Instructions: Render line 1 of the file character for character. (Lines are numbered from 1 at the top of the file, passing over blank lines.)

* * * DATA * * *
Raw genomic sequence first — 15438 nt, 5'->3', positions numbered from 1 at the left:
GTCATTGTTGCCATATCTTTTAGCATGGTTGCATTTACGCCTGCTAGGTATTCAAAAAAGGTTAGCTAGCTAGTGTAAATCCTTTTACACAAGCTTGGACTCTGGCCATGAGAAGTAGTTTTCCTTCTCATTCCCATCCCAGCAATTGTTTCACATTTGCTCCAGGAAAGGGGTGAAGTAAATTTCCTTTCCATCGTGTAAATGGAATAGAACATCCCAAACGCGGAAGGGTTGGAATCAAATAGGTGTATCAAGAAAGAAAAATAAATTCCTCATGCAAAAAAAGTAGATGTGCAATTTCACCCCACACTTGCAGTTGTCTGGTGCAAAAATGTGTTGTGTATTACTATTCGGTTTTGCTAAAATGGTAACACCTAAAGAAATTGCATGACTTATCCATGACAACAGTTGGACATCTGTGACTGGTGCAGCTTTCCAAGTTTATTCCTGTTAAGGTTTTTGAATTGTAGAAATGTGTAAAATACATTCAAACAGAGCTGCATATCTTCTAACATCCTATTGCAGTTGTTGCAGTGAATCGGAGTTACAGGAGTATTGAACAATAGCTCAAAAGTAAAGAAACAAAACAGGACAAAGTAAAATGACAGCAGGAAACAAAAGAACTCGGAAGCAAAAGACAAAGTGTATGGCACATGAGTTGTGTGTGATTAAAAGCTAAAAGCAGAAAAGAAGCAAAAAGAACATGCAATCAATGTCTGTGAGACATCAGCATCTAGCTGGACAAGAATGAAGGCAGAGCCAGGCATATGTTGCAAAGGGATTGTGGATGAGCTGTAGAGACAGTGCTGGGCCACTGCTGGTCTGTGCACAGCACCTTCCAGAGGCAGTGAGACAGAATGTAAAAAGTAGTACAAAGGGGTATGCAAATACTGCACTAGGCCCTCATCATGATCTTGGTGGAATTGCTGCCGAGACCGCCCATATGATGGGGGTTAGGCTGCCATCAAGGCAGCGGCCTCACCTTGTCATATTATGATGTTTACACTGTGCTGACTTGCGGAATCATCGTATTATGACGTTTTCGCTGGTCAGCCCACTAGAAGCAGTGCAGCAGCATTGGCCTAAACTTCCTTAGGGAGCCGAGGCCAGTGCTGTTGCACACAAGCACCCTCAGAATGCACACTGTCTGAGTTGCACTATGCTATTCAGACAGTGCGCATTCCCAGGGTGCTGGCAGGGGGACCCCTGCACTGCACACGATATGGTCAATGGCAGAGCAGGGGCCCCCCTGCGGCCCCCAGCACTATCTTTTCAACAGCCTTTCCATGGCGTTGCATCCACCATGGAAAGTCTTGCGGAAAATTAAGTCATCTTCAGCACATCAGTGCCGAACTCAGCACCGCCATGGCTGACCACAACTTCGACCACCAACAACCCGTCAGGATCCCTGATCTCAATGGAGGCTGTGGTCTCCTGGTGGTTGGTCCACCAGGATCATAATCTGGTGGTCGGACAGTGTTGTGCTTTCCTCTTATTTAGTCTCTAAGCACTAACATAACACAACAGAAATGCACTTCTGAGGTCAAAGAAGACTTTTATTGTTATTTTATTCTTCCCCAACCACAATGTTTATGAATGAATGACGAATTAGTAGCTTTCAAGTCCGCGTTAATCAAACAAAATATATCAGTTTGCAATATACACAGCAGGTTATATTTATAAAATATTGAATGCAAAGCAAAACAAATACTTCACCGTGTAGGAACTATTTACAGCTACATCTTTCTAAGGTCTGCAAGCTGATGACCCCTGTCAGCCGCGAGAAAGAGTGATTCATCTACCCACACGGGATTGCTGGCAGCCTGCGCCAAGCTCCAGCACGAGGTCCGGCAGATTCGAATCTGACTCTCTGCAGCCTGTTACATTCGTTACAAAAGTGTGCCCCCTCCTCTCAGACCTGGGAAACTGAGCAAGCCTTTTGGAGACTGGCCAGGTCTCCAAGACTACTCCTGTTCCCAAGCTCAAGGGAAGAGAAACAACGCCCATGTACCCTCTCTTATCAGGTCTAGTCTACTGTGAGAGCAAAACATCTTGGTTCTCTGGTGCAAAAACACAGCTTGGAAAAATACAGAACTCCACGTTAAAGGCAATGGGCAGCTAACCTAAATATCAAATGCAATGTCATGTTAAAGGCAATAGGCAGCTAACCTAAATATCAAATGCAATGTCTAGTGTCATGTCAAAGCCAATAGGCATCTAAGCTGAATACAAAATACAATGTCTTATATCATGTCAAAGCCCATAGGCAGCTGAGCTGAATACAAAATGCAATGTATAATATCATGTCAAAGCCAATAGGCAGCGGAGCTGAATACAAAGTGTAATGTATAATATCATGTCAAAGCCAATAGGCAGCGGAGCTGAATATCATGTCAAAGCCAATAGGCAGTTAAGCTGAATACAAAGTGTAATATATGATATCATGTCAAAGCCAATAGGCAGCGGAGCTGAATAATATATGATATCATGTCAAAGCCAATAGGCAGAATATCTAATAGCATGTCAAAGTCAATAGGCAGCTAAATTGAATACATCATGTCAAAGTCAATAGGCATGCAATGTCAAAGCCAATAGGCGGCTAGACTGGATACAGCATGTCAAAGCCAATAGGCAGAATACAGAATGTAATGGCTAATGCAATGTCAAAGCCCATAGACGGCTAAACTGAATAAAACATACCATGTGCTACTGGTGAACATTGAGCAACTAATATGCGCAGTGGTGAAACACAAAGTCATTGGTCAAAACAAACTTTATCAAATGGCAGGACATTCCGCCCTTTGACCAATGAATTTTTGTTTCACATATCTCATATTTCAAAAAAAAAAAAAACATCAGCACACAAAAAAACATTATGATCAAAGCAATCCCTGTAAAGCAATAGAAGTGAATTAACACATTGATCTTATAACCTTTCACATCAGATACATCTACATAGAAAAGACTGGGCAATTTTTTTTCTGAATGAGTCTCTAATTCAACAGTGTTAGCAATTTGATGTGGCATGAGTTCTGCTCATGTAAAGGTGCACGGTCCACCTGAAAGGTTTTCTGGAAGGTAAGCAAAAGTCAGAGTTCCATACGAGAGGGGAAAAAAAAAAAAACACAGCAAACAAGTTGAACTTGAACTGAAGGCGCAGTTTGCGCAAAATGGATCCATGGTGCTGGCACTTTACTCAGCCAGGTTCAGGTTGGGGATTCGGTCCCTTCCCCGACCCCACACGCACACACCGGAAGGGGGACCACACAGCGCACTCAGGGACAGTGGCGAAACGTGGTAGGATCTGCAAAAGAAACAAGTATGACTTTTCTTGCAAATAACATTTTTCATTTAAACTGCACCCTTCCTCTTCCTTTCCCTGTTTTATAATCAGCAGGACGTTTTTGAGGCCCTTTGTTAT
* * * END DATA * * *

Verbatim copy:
Raw genomic sequence first — 15438 nt, 5'->3', positions numbered from 1 at the left: